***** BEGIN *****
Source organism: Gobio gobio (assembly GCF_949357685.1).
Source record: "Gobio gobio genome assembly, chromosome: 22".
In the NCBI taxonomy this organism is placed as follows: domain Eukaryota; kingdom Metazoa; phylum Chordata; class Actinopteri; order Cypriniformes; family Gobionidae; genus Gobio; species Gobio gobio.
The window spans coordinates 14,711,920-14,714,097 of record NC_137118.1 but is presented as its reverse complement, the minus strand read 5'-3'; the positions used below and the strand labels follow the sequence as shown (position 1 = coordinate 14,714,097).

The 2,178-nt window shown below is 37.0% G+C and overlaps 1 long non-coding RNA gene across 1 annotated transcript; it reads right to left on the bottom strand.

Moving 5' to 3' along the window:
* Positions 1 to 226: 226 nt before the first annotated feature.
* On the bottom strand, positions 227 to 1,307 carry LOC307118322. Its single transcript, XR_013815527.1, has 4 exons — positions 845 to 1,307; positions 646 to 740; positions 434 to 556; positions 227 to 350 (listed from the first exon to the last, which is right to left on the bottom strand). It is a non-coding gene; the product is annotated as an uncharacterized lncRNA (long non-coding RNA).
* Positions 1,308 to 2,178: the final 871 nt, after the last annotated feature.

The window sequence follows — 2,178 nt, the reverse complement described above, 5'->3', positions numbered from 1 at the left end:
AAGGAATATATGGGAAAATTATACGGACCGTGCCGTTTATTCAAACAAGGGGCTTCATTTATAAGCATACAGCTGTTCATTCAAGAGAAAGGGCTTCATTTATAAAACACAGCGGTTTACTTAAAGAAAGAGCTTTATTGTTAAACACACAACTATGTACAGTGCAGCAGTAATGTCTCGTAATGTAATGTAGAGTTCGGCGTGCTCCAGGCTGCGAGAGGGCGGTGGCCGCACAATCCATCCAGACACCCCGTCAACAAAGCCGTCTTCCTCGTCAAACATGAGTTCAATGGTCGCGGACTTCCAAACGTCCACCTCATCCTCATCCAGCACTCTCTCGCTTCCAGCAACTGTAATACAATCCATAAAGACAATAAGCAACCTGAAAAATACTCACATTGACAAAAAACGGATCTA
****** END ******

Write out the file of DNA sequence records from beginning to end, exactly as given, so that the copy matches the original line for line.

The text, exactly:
Source organism: Gobio gobio (assembly GCF_949357685.1).
Source record: "Gobio gobio genome assembly, chromosome: 22".
In the NCBI taxonomy this organism is placed as follows: domain Eukaryota; kingdom Metazoa; phylum Chordata; class Actinopteri; order Cypriniformes; family Gobionidae; genus Gobio; species Gobio gobio.
The window spans coordinates 14,711,920-14,714,097 of record NC_137118.1 but is presented as its reverse complement, the minus strand read 5'-3'; the positions used below and the strand labels follow the sequence as shown (position 1 = coordinate 14,714,097).

The 2,178-nt window shown below is 37.0% G+C and overlaps 1 long non-coding RNA gene across 1 annotated transcript; it reads right to left on the bottom strand.

Moving 5' to 3' along the window:
* Positions 1 to 226: 226 nt before the first annotated feature.
* On the bottom strand, positions 227 to 1,307 carry LOC307118322. Its single transcript, XR_013815527.1, has 4 exons — positions 845 to 1,307; positions 646 to 740; positions 434 to 556; positions 227 to 350 (listed from the first exon to the last, which is right to left on the bottom strand). It is a non-coding gene; the product is annotated as an uncharacterized lncRNA (long non-coding RNA).
* Positions 1,308 to 2,178: the final 871 nt, after the last annotated feature.

The window sequence follows — 2,178 nt, the reverse complement described above, 5'->3', positions numbered from 1 at the left end:
AAGGAATATATGGGAAAATTATACGGACCGTGCCGTTTATTCAAACAAGGGGCTTCATTTATAAGCATACAGCTGTTCATTCAAGAGAAAGGGCTTCATTTATAAAACACAGCGGTTTACTTAAAGAAAGAGCTTTATTGTTAAACACACAACTATGTACAGTGCAGCAGTAATGTCTCGTAATGTAATGTAGAGTTCGGCGTGCTCCAGGCTGCGAGAGGGCGGTGGCCGCACAATCCATCCAGACACCCCGTCAACAAAGCCGTCTTCCTCGTCAAACATGAGTTCAATGGTCGCGGACTTCCAAACGTCCACCTCATCCTCATCCAGCACTCTCTCGCTTCCAGCAACTGTAATACAATCCATAAAGACAATAAGCAACCTGAAAAATACTCACATTGACAAAAAACGGATCTA